Soil and water

Tips for Getting Rid of Mold in Plant Soil, According to a Plant Expert

Indoor plants in the kitchen are always a yes. Seeing mold in your beloved houseplants? It turns out that only sometimes a no. While it’s disgusting to have mold growing openly in your kitchen and normally mold indicates something is rotting, when it comes to your indoor plants seeing mold is not necessarily bad.

To some extent, mold and fungus spores exist in every organic soil mixture and are a normal, healthy part of soil biology. The fuzzy white mold you see on your plant’s soil is probably just a saprophytic fungus, which is harmless to your plant.

That being said, if mold is noticeably growing on top of the soil, it’s usually a sign that your houseplant isn’t getting what it needs in terms of water, sunlight, or drainage, which can lead to bigger problems (like root rot). all along the line. Before you throw your moldy plant in the trash, here are seven ways to banish coarse mold from your houseplant’s soil.

If mold is confined to a small area of ​​your plant’s soil, the easiest way to get rid of it is to simply remove it! Simply scoop out the moldy soil, throw it away, and fill your plant’s pot with fresh, dry soil. This option is a good short-term cosmetic fix, but if you notice mold growing back, you may need to take more aggressive action.

If mold is widespread over most of the soil or you suspect the soil itself is contaminated with excess mold spores and is causing mold problems, it is best to repot the plant entirely. Be sure to remove as much soil as possible from the roots of the plant without breaking them, and then discard the soil.

Sometimes it is difficult to repot a plant, especially if it is a larger plant in a particularly heavy potting container. If this is the case, you can try applying a commercially available houseplant fungicide to the soil to help solve the mold problem. Fungicides are sold at most garden centers, greenhouses, and even online!

4. Try natural antifungals.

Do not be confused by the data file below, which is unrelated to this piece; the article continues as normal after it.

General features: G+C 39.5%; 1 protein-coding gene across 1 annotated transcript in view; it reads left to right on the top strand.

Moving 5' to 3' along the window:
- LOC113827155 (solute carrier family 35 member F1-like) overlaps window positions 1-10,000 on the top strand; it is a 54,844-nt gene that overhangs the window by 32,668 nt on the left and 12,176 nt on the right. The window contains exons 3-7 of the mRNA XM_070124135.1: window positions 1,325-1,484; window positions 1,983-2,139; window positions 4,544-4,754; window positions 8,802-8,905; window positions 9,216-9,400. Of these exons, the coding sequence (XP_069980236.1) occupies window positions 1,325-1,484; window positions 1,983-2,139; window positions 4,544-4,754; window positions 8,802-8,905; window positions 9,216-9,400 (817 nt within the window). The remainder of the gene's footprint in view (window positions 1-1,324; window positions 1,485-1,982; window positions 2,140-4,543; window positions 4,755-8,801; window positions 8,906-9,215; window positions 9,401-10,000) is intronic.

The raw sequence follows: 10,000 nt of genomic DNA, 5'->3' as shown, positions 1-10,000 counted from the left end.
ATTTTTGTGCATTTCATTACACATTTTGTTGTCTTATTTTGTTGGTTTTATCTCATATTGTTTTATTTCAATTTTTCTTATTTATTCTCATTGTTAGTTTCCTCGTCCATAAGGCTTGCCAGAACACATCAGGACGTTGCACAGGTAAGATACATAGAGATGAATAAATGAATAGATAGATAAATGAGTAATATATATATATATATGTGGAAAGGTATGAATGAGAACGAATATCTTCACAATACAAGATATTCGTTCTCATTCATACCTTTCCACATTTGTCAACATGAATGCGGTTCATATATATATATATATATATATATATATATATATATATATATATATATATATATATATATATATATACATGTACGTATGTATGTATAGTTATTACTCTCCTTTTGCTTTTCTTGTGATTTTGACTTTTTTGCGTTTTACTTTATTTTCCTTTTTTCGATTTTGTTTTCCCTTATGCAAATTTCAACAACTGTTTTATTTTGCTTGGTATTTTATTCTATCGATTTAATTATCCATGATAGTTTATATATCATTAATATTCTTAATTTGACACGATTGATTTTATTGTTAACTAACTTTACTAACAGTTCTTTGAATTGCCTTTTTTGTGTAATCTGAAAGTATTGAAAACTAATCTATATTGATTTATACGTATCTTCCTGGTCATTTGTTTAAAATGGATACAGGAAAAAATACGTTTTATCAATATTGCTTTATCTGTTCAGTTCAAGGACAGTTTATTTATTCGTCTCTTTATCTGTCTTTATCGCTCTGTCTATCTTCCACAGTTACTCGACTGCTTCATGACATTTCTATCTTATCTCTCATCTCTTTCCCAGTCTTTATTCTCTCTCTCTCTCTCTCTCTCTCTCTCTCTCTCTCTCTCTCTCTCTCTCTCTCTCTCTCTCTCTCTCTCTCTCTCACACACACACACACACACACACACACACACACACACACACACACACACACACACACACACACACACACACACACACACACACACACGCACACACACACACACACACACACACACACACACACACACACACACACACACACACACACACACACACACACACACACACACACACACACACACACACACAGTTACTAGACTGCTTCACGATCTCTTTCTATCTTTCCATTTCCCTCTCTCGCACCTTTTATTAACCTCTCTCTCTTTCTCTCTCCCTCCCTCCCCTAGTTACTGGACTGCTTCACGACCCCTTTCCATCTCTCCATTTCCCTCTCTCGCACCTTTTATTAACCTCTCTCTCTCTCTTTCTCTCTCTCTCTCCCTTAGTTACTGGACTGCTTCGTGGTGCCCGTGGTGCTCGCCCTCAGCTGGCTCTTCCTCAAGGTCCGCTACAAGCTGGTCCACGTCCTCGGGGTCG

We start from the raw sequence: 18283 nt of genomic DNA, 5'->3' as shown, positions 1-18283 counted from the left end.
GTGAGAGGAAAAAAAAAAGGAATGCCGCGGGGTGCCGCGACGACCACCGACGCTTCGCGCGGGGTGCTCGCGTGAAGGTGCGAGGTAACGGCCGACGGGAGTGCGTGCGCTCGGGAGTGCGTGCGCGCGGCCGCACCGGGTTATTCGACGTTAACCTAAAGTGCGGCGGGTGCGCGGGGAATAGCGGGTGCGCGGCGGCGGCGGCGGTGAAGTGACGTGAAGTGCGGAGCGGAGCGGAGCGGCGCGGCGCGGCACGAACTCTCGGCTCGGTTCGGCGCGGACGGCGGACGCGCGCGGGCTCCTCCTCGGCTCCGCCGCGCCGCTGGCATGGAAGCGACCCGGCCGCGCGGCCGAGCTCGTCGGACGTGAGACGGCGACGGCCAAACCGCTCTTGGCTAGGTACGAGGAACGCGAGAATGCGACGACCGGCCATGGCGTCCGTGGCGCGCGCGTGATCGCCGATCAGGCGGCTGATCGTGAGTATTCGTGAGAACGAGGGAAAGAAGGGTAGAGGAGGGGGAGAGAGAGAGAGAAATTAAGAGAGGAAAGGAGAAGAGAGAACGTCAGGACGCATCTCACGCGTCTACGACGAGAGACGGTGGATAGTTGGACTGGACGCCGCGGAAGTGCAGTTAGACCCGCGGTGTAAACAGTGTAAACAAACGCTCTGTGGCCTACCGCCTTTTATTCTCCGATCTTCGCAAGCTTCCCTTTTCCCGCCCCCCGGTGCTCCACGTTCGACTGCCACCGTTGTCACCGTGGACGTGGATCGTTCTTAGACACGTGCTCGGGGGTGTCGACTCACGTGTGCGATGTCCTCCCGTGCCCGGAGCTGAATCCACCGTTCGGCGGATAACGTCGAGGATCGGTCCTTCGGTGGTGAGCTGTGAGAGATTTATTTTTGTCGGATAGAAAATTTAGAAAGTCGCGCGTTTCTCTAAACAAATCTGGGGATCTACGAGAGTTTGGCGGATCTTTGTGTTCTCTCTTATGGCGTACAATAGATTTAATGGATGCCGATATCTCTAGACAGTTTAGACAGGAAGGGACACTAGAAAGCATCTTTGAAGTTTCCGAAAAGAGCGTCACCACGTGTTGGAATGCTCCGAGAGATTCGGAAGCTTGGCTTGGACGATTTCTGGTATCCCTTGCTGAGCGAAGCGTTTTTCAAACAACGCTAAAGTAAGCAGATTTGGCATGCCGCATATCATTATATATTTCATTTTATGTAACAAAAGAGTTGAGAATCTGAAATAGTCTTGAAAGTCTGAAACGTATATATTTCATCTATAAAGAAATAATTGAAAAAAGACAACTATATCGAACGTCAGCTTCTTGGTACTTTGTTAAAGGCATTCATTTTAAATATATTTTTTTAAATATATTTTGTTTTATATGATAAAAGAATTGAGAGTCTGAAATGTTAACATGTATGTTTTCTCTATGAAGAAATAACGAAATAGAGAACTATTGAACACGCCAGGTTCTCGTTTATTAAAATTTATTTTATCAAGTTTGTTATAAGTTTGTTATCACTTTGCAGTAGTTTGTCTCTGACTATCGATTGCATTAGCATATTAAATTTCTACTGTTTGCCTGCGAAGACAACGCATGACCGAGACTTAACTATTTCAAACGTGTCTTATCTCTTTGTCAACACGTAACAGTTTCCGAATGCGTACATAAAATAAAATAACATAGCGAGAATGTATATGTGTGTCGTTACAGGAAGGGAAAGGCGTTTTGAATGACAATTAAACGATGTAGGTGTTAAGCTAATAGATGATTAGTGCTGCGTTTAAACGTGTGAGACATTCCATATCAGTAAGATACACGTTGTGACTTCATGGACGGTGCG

There are a few ingredients you can find in almost any kitchen that will help fight mold in your houseplant’s soil. These natural antifungals include cinnamon, apple cider vinegar, and baking soda. Cinnamon can be lightly sprinkled on your plant’s soil once a week until mold growth stops. To use baking soda, mix one tablespoon with one gallon of water and one teaspoon of insecticidal soap for an antifungal spray that can be applied to the soil and leaves of your plants if needed. Finally, apple cider vinegar and water can be mixed together (one tablespoon of apple cider vinegar to one gallon of water) and applied to the soil once a week until the mold is gone. faded away.

The best way to prevent mold from living in your houseplants is to prevent it from growing in the first place. Consistently moist, waterlogged soil provides an ideal environment for mold growth and can lead to root rot, which will eventually kill your plant. Make sure you know your plant’s specific watering needs and reduce watering if necessary to avoid overwatering.

6. Provide adequate drainage.

Ensuring your plant has adequate drainage goes hand in hand with preventing overwatering. When it comes to indoor plants, drainage is ensured by using the right potting container as well as the right soil. Make sure the pot you use for your plant has drainage holes in the bottom. These holes allow excess water to escape from the pot so that the roots of the plant can breathe.

7. Give your plant more light.

If your plant is in a low-light location, providing it with more sunlight increases photosynthesis and can help it use water more efficiently. In turn, the soil will dry out more completely between waterings, which will prevent mold growth.